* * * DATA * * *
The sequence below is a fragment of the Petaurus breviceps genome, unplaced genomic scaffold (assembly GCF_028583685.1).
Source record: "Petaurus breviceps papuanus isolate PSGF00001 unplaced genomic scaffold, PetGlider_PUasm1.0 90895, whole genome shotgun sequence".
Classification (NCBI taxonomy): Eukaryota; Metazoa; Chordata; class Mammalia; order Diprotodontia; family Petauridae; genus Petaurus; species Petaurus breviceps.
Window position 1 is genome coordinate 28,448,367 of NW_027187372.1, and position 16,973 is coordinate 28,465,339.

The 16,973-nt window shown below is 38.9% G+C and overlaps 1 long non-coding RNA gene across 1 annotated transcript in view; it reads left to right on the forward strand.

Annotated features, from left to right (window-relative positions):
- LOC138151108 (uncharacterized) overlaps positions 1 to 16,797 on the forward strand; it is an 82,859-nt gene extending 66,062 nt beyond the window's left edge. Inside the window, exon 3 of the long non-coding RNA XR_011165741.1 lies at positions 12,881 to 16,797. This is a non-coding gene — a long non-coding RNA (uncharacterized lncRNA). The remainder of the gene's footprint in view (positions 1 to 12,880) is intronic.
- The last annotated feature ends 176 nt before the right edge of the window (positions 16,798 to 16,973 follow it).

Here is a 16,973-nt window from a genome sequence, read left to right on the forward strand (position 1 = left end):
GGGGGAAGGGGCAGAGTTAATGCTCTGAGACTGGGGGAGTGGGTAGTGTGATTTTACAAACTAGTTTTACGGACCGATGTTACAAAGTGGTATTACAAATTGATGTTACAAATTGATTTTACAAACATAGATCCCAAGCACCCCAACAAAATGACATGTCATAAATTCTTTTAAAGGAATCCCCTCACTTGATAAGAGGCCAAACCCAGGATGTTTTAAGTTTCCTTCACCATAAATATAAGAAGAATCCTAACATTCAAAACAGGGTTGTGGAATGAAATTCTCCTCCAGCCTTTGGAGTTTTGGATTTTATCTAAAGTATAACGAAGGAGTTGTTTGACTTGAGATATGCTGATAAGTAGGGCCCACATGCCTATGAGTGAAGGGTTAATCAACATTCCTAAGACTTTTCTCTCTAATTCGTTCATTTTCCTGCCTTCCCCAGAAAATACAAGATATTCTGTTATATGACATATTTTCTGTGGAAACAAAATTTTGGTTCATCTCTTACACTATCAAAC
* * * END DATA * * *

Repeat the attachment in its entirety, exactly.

The sequence below is a fragment of the Petaurus breviceps genome, unplaced genomic scaffold (assembly GCF_028583685.1).
Source record: "Petaurus breviceps papuanus isolate PSGF00001 unplaced genomic scaffold, PetGlider_PUasm1.0 90895, whole genome shotgun sequence".
Classification (NCBI taxonomy): Eukaryota; Metazoa; Chordata; class Mammalia; order Diprotodontia; family Petauridae; genus Petaurus; species Petaurus breviceps.
Window position 1 is genome coordinate 28,448,367 of NW_027187372.1, and position 16,973 is coordinate 28,465,339.

The 16,973-nt window shown below is 38.9% G+C and overlaps 1 long non-coding RNA gene across 1 annotated transcript in view; it reads left to right on the forward strand.

Annotated features, from left to right (window-relative positions):
- LOC138151108 (uncharacterized) overlaps positions 1 to 16,797 on the forward strand; it is an 82,859-nt gene extending 66,062 nt beyond the window's left edge. Inside the window, exon 3 of the long non-coding RNA XR_011165741.1 lies at positions 12,881 to 16,797. This is a non-coding gene — a long non-coding RNA (uncharacterized lncRNA). The remainder of the gene's footprint in view (positions 1 to 12,880) is intronic.
- The last annotated feature ends 176 nt before the right edge of the window (positions 16,798 to 16,973 follow it).

Here is a 16,973-nt window from a genome sequence, read left to right on the forward strand (position 1 = left end):
GGGGGAAGGGGCAGAGTTAATGCTCTGAGACTGGGGGAGTGGGTAGTGTGATTTTACAAACTAGTTTTACGGACCGATGTTACAAAGTGGTATTACAAATTGATGTTACAAATTGATTTTACAAACATAGATCCCAAGCACCCCAACAAAATGACATGTCATAAATTCTTTTAAAGGAATCCCCTCACTTGATAAGAGGCCAAACCCAGGATGTTTTAAGTTTCCTTCACCATAAATATAAGAAGAATCCTAACATTCAAAACAGGGTTGTGGAATGAAATTCTCCTCCAGCCTTTGGAGTTTTGGATTTTATCTAAAGTATAACGAAGGAGTTGTTTGACTTGAGATATGCTGATAAGTAGGGCCCACATGCCTATGAGTGAAGGGTTAATCAACATTCCTAAGACTTTTCTCTCTAATTCGTTCATTTTCCTGCCTTCCCCAGAAAATACAAGATATTCTGTTATATGACATATTTTCTGTGGAAACAAAATTTTGGTTCATCTCTTACACTATCAAAC